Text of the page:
So, to take the 45-minute 10k example again the (rounded up) intervals would be:

  • 400m 1:44
  • 800m 3:28
  • 1 mile 6:55

Pure speed

The competition phase is where the intensity increases another notch, the repetitions come down, and the recovery increases again. So the repetitions would be 8 for 400m, 4 for 800, and 3 for one mile with 5 minutes recovery between each. These intervals are run at 95% of 10k pace, so 5% faster than race pace.

If the same example is used the (rounded up) intervals become:

  • 400m 1:43
  • 800m 3:25
  • 1 mile 6:50

Pyramid sessions

The last week of any 4-week phase is an opportunity to play around with the distances. The same principles apply in terms of intensity percentage and length of recovery. Still, extra distances can be added, for example, one week the session might be 100, 200, 400, 800, 1200, 800, 400, 200, 100, another week it might be 400, 800, 1200, 1 mile, 1200, 800, 400. This makes things a bit more interesting for the athlete and is a hard session in its own right, particularly if the descent down the pyramid is completed with a negative split!


Not everyone has access to a track. It is important to be able to measure improvement in some way, so some standard routes should be found for this purpose. Otherwise, the calculations remain the same, but the focus is on running hard for the amount of time set.

So, for pure speed medium intervals, the athlete would run for 3:25 as fast as they can for that length of time. If the same route is run as an out and back, they should (barring hills, etc.) get back to where they started at the end of each second repetition.

The pace could also be determined by heart rate, so for example, the athlete could run at 85% of max heart rate for the required length of time - many heart rate monitors can be programmed to beep if the heart rate fluctuates a certain number of beats away from the target.

Heart rate can also be used for the recovery intervals. If the heart rate is taken immediately following the warm-up, this rate can be used as the point at which the next interval is run. So, for example, if at the end of the warm-up an athlete's heart rate is 120, then after each interval, when the heart rate has dropped to 120, the next interval should start.


As the whole basis of the interval, the calculation is based upon the athlete's actual 10k time. Is specific to them. As their pace increases, their potential 10k time can be extrapolated from, for example, a 1-mile time trial every four weeks, and any change in the resulting 10k time can be reflected in the calculations. This way, the programme progresses as fast as the athlete does.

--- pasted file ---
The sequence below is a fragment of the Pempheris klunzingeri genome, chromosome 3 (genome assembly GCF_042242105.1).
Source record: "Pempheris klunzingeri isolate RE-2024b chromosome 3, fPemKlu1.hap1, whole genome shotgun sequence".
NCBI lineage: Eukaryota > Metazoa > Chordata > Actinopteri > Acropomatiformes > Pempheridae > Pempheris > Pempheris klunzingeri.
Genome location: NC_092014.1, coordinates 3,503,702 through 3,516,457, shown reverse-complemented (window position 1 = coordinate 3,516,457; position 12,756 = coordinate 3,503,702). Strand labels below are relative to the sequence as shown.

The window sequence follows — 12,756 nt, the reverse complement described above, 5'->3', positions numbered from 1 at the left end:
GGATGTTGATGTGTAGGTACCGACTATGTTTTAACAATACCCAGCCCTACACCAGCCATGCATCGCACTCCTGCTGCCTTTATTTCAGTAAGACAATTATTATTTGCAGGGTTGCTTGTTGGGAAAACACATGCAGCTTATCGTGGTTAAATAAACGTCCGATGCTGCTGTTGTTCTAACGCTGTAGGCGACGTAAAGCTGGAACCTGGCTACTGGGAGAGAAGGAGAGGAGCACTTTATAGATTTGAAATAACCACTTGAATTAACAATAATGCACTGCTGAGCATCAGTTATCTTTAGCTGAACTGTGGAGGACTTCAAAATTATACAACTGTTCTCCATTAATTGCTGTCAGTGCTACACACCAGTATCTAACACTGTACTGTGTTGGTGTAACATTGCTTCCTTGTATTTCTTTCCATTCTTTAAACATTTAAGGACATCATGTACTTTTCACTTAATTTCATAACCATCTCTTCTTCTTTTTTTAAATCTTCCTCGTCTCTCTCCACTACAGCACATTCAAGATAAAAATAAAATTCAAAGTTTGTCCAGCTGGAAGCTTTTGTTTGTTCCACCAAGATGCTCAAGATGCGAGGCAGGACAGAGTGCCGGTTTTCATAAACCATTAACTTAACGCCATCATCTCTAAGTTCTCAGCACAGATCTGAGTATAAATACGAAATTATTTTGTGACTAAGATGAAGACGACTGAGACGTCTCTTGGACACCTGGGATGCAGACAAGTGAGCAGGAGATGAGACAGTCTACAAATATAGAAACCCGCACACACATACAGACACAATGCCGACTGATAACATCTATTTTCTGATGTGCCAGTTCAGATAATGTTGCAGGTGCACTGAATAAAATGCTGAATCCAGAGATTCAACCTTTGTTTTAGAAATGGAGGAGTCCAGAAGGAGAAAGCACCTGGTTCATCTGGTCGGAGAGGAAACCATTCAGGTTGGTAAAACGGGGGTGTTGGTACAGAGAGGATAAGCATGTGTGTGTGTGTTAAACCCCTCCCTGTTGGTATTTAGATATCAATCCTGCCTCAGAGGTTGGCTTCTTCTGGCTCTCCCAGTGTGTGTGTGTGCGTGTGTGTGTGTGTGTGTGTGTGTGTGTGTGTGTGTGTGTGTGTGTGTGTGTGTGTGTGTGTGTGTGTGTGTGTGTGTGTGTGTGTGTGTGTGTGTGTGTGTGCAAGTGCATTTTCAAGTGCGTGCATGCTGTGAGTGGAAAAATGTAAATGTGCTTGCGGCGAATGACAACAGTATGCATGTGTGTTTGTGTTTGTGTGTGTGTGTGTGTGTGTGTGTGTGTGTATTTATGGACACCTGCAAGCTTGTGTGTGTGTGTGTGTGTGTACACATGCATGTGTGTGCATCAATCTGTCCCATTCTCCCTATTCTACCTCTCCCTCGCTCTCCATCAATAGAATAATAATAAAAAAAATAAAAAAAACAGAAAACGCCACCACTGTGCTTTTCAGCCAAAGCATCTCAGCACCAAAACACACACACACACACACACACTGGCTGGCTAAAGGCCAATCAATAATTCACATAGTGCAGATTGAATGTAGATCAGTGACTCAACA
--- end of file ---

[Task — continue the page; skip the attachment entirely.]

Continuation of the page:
It is not easy to quantify the success of this method of speed development in actual races as it has only been in use for just over 12 months and varying periods during that time with different athletes (based upon specific goals). All the athletes are posting faster run times than before with improvements of between 3 and 5 minutes on their 10k times in previous races. However, this needs to be viewed with caution, as the triathlon run section is often variable in the true distance, is frequently on varied terrain and it is difficult to compare one triathlon 10k with another. In another 12 months, assuming the same athletes do the same races, it will be easier to see, but at the moment as some of them are moving from sprint, through to standard and even on to half ironman and ironman distance it is difficult to quantify truly. Notably, the athletes feel they are running well, and they are pleased with their improvements to date. As a coach, I am always on the lookout in case there is something that will benefit my athletes further.

Article Reference

This article first appeared in:

  • HUNTER, D. (2004) Tri speed development. Brian Mackenzie's Successful Coaching, (ISSN 1745-7513/ 16 / October), p. 7-8

Page Reference

If you quote information from this page in your work, then the reference for this page is:

  • HUNTER, D. (2004) Tri speed development [WWW] Available from: [Accessed

About the Author

Dawn Hunter, a British Triathlon Association Club Coach, has been coaching individual triathletes and a triathlon club for over three years. She also competes in triathlons up to half ironman distance.